The Hungarian forint’s foreign exchange rate took another battering on the currency markets today and skidded to €319.70, beating the previous historic low of €317.59 set in March 2009 when the EU member, which is not part of the eurozone, was reeling from the global financial crisis.
The slide was due to concerns that Hungary’s new constitution, which on Monday drew tens of thousands of demonstrators onto the streets, will torpedo efforts to secure much-needed international financial help, traders said.
Analysts at CIB bank, part of Italy’s Intesa Sanpaolo, said it was also due to press reports, which they said had been denied, that the government planned to plunder the foreign currency reserves of the central bank.
Amid growing investor unease about Orban’s unorthodox economic policies and worries about slowing growth, the forint already slumped by around 20 percent in the second half of 2011, ending the year at 315.35 euros.
Coupled with problems auctioning sovereign bonds, this forced Mr Orban in November to approach the International Monetary Fund and the European Union about a possible credit line of €15bn-€20bn.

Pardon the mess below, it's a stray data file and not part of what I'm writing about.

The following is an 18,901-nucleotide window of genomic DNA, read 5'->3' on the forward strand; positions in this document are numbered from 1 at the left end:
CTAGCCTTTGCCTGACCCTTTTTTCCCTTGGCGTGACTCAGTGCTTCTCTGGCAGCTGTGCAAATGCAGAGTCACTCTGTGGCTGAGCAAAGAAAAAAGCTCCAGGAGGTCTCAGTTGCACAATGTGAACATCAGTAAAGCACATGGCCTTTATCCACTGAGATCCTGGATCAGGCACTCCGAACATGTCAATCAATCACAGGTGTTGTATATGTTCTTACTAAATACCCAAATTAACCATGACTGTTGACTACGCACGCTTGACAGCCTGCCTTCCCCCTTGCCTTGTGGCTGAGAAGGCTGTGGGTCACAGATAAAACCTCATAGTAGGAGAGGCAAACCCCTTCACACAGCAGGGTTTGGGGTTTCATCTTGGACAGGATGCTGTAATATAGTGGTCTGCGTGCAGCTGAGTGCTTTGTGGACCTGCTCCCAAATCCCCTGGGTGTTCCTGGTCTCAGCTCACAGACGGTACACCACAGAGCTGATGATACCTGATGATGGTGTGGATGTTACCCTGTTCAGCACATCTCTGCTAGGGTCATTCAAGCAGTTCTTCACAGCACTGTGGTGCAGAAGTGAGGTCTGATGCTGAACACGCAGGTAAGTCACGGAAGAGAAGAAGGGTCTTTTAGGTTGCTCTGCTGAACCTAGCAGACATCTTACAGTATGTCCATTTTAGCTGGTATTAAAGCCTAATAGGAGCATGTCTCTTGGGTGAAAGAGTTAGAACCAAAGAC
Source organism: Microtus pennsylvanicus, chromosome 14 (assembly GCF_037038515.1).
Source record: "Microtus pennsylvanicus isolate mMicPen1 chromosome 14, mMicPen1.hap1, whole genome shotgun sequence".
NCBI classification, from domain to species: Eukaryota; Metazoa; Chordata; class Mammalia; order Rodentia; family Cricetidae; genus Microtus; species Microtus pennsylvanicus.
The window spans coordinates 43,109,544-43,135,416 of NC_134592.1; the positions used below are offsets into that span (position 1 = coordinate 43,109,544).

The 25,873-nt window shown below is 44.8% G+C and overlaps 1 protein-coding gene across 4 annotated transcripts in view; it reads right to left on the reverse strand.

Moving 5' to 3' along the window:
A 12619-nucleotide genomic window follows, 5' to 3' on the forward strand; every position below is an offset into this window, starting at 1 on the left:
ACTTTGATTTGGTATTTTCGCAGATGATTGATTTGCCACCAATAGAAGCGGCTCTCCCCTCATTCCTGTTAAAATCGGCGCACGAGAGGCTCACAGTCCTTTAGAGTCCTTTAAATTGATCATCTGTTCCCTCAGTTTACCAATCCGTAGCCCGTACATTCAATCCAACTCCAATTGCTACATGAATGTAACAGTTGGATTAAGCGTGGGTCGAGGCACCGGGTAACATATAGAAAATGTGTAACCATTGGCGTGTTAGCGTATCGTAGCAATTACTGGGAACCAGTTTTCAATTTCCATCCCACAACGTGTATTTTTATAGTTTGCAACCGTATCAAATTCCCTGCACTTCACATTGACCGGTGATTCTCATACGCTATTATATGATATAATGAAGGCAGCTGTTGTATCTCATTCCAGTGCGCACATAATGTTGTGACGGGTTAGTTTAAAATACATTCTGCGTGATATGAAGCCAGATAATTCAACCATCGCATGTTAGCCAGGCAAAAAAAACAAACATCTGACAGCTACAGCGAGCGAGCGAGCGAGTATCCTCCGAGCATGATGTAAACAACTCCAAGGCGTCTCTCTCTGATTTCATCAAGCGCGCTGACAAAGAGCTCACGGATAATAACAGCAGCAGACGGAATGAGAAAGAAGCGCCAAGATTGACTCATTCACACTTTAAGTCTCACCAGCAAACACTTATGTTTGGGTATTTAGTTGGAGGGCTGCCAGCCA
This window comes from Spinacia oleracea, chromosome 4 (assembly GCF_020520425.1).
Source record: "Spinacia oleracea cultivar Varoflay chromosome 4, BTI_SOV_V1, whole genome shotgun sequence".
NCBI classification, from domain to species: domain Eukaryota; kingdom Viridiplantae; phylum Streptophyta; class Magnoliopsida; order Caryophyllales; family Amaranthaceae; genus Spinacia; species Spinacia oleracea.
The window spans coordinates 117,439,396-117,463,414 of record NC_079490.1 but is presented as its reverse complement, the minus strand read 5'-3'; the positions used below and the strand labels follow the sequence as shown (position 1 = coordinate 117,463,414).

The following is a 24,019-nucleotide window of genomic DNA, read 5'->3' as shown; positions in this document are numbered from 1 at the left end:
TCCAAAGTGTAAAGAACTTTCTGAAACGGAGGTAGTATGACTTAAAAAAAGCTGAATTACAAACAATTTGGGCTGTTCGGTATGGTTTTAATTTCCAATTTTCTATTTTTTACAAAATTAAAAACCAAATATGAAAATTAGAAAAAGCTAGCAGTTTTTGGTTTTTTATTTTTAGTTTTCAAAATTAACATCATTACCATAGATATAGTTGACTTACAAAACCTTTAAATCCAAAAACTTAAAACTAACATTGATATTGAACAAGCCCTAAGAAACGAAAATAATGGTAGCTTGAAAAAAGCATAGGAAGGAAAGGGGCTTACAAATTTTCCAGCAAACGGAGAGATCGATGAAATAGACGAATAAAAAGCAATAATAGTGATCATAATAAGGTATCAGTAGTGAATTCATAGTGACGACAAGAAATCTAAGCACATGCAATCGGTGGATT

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In December Standard & Poor’s joined Moody’s in cutting its Hungarian debt rating to “junk”. Yields on five and 10-year bonds have soared in recent months to more than 10pc.
“Right now, financing our debt is possible. But such rates are unsustainable,” said renowned Hungarian economist and former finance minister Laszlo Bekesi, calling an accord with the IMF “imperative.”
“Without a deal with the IMF, we will have to offer even higher yields, nobody will want them (the bonds) because no one will believe we can pay them back.”
But IMF and EU officials broke off initial talks in December, sharply criticising reforms of the central bank under the new constitution which they say risk seriously undermining the bank’s independence in setting interest rates.
Among the changes that have alarmed the European Central Bank, the head of the central bank has lost the right to nominate his deputies, with this power now in the hands of Mr Orban’s government.
His government, which attacked the central bank’s recent interest rate rises, says the revamp is a response to past failures. Central bank chief Andras Simor has described the reforms as a “total takeover” by the government.
“Back in 2008/09, the IMF offered support to all those who needed it, including Hungary, Romania and Ukraine,” said Charles Robertson, chief economist at Renaissance Capital in London.
“But in the past year, the IMF has been tougher on Ukraine and no deal has yet been made there. This suggests a tougher stance is also likely towards Hungary.”
Analysts at Capital Economics said that the news from Hungary was going “from bad to worse” and that the chances of reaching an accord with the IMF “appear to be slipping.”